The bit of the discussion that helped me went along the lines of.   “The answer to a lot of public sector problems do sit in developing healthy networks and developing and encouraging the cultures which help networks thrive.  Do that and  people tend to do what makes sense, rather than what is prescribed.”  I was trying to understand why achieving this is so difficult and suggested that it was a problem with scale, something along the lines of…

  1. Large budgets and large problems tend to lead to large things being created and commissioned.
  2. These have a direction of their own and – on the whole – need to be seen to succeed.
  3. Networked activity is different – it is often lots of small activity with little or modest innovation – that doesn’t appear to be capable of delivering at scale.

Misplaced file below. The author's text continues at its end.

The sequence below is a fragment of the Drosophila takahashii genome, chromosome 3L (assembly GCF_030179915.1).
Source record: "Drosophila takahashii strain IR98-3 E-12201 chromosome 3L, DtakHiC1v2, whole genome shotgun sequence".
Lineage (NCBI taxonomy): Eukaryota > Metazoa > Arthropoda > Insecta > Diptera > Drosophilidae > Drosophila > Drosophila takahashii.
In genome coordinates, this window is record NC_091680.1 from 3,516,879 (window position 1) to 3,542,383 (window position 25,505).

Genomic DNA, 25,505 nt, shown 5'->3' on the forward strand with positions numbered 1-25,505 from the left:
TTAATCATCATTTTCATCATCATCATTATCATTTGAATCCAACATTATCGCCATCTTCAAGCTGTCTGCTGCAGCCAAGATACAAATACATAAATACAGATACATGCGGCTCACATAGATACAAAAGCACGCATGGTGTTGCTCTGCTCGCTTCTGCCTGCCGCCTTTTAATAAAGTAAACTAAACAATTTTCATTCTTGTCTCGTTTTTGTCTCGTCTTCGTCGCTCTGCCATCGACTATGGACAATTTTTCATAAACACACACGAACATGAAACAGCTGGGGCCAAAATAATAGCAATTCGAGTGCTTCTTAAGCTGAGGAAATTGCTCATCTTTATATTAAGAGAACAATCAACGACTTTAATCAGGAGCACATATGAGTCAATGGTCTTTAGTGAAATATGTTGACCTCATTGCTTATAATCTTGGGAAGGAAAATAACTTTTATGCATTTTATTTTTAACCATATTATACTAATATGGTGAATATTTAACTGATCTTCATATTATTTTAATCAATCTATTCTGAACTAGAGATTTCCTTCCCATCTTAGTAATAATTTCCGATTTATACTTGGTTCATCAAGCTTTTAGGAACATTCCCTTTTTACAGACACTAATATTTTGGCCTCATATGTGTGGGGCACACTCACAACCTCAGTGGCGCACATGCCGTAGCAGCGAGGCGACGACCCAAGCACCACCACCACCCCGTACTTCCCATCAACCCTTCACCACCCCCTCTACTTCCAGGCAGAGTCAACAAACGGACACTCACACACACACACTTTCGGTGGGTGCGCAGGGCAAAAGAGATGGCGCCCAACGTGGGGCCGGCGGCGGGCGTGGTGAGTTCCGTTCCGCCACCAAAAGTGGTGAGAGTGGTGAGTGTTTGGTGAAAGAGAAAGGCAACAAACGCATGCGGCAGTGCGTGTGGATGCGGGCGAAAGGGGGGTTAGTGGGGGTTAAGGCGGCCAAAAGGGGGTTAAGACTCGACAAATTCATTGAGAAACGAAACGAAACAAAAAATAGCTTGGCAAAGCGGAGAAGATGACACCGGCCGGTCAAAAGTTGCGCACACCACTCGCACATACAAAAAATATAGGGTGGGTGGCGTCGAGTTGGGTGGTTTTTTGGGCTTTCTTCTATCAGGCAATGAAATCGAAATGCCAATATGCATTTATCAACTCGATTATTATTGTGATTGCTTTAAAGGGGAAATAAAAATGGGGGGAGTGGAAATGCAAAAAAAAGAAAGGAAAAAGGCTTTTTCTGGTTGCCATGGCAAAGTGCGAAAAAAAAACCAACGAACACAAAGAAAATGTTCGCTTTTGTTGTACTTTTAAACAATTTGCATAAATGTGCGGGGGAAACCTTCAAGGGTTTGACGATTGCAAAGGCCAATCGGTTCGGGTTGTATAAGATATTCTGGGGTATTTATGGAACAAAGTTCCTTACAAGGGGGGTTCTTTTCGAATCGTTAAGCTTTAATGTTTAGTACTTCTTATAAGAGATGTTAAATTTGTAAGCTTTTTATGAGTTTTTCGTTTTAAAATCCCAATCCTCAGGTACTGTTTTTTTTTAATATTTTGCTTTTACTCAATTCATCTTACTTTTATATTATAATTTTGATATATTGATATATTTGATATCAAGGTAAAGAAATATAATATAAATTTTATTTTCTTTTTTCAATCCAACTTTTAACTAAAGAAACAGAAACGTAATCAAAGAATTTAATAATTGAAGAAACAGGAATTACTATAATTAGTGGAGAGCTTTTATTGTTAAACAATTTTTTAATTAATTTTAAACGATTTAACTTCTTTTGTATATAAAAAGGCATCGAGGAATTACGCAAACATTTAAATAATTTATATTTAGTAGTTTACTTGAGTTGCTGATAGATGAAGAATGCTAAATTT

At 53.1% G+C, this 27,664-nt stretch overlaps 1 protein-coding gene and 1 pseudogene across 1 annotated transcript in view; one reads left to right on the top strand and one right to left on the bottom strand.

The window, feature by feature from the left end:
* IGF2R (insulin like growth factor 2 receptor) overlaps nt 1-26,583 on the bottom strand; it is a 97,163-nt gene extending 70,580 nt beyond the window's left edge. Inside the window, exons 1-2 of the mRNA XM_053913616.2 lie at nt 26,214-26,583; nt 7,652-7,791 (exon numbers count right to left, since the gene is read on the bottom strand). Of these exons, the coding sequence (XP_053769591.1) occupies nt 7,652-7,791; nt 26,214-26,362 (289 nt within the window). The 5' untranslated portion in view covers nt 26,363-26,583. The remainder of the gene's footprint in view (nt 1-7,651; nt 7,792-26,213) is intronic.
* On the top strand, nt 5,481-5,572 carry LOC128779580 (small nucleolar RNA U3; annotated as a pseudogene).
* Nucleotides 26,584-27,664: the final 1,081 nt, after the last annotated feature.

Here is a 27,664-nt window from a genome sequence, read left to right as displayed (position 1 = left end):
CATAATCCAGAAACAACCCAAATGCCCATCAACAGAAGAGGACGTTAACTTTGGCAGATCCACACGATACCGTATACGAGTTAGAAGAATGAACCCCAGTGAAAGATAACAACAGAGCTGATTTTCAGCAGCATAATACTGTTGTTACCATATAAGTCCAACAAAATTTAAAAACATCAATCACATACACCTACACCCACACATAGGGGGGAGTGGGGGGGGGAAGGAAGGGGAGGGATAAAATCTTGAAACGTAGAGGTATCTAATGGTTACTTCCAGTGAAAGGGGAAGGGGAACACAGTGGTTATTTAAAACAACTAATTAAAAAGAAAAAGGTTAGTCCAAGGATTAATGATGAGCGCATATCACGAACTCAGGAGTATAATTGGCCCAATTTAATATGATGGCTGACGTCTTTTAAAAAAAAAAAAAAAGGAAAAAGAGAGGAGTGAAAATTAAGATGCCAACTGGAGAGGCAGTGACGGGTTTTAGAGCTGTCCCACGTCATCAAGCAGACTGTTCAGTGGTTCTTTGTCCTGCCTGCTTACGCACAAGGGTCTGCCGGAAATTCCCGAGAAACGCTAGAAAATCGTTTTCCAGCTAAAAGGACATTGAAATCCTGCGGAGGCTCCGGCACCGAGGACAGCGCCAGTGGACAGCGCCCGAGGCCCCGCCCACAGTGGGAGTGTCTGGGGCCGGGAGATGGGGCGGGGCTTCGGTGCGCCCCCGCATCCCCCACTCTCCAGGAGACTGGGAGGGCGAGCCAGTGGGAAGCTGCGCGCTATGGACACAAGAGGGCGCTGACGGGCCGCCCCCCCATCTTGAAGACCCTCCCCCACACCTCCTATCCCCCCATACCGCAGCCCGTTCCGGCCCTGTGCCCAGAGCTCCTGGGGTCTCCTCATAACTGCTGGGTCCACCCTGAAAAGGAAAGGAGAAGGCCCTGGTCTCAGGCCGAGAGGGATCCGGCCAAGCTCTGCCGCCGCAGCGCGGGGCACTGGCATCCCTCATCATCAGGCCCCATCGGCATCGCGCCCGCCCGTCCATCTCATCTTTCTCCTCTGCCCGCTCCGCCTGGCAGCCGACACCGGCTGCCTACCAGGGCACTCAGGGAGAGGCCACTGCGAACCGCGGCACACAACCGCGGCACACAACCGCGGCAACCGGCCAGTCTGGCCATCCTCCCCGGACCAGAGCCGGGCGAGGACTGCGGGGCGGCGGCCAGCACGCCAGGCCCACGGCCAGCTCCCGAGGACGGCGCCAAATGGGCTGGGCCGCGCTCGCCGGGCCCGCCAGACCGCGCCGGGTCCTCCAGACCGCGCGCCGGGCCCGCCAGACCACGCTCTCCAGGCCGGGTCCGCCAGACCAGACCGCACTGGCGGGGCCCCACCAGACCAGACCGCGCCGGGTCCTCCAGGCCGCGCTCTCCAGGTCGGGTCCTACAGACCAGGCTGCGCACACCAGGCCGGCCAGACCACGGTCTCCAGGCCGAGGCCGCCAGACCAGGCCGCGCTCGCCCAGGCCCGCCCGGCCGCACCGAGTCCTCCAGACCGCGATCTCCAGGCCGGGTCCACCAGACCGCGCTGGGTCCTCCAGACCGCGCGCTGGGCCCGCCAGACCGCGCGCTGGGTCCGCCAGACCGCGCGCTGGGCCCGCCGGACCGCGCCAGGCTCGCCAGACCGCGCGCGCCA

4. So large organsiation charged with sorting large problems are loathe to trust to a networked approach.

In truth I think networks can deliver at scale.  A city is such a thing, the families that make up a community likewise. The benefit for using networked approaches for sorting big problems is we don’t need to invest everything in one large solution then persuade ourselves it has worked.

Dollops and cock up


Instead we need to learn how to recognise the pattern of networked progress:  plenty  of success, a good dollop  of treading water and a decent slice of cock-up, indifference, waste and failure.

I think way forward collectivity this will improve on social problems more steadily and in a way that people can more easily get involved with than a large scale service offer tends to do.  It’s also relates to why I’ve had problems with unrealistic expectations – that setting expectation too high leads to harming social movement – zero expectations encourage success – high expectations make even achievements look like failures.

That was the gist of where ukgovcamp  had got me to.  It was built on other things recently: